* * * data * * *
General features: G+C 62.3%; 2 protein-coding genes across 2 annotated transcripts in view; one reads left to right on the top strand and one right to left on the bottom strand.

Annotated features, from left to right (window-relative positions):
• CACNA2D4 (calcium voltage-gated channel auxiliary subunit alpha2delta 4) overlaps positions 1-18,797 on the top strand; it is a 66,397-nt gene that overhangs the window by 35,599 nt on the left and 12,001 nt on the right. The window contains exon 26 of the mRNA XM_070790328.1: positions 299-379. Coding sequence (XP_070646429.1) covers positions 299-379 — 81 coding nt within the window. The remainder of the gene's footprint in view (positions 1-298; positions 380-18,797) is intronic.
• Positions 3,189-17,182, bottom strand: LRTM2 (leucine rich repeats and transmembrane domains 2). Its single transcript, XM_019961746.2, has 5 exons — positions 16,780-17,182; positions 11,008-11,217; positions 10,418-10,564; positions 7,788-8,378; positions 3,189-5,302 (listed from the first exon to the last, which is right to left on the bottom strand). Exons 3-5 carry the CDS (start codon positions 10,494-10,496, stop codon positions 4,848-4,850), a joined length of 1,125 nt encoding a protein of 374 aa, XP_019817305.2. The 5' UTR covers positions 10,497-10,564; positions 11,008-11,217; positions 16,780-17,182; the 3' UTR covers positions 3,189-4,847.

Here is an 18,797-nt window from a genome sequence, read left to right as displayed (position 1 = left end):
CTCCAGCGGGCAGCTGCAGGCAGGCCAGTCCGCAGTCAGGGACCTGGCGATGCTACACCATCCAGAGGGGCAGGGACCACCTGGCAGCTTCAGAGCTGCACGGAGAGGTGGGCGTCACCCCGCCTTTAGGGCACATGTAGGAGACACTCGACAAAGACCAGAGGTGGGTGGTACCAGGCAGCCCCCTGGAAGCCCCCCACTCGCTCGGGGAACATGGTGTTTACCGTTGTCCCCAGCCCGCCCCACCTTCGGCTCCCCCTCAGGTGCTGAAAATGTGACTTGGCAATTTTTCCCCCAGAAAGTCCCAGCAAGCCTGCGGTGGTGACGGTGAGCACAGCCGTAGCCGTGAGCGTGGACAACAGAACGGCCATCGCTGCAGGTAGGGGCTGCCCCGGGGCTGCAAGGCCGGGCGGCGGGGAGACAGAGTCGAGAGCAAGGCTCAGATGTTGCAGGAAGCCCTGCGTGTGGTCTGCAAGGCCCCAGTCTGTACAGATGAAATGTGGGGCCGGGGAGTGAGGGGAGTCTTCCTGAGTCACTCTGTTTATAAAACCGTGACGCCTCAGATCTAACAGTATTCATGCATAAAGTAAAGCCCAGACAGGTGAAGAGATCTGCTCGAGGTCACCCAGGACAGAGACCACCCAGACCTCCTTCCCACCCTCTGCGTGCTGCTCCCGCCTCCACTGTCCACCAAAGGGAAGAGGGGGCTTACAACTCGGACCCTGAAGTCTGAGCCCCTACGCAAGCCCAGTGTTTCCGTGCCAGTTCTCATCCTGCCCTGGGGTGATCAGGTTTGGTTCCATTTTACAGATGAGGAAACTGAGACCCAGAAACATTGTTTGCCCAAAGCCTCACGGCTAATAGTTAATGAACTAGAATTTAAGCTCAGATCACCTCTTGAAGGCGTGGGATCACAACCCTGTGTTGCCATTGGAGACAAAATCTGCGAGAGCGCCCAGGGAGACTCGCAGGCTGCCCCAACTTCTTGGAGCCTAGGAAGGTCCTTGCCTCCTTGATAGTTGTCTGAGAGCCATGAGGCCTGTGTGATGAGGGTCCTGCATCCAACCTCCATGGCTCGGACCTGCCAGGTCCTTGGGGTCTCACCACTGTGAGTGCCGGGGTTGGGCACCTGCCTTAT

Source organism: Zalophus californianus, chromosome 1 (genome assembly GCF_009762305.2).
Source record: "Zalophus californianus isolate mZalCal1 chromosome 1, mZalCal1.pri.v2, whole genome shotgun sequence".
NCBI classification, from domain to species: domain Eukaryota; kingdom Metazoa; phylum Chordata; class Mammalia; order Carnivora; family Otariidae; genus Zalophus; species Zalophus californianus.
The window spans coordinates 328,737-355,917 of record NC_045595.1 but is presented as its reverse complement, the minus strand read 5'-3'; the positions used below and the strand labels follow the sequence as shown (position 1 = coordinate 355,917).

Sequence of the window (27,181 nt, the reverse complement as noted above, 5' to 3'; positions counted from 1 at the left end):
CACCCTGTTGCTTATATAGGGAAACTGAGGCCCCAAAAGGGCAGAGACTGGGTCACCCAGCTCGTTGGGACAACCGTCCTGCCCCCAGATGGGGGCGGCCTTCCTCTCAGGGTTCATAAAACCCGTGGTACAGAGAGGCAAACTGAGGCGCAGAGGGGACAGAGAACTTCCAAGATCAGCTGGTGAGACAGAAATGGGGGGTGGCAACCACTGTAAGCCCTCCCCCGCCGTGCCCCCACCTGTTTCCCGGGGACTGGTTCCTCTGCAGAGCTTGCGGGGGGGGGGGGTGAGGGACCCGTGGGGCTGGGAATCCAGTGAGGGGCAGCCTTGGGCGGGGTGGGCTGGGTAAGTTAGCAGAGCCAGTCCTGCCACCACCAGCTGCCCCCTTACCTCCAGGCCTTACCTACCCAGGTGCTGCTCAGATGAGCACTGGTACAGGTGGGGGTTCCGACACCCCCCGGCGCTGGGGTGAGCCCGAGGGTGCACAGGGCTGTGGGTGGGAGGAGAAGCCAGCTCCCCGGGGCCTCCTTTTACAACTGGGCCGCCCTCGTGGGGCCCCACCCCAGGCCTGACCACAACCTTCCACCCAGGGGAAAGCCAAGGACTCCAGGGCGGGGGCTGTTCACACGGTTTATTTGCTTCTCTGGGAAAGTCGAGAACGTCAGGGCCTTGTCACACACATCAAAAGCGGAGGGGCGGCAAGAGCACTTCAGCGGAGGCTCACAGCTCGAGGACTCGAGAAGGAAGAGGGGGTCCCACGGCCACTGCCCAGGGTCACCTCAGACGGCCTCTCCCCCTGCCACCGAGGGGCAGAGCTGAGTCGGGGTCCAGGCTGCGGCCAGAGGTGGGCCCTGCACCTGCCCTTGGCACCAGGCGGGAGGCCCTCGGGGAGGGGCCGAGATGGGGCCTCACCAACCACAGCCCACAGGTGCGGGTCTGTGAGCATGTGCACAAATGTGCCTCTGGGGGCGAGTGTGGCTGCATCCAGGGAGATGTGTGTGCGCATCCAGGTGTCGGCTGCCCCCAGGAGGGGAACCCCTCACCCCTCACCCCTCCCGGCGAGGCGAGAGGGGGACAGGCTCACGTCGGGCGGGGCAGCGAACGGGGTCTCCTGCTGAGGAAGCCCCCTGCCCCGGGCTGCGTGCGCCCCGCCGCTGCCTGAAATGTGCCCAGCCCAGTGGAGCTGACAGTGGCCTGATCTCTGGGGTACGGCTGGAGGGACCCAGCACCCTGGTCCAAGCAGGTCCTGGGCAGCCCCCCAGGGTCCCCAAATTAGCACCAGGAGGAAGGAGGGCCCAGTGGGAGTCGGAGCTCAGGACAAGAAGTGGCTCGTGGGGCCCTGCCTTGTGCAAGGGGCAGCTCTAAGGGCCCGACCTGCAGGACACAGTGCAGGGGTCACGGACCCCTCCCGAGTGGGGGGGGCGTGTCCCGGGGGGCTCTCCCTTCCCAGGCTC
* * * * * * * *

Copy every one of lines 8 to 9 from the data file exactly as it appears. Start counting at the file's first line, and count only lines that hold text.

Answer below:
Source record: "Zalophus californianus isolate mZalCal1 chromosome 1, mZalCal1.pri.v2, whole genome shotgun sequence".
NCBI classification, from domain to species: domain Eukaryota; kingdom Metazoa; phylum Chordata; class Mammalia; order Carnivora; family Otariidae; genus Zalophus; species Zalophus californianus.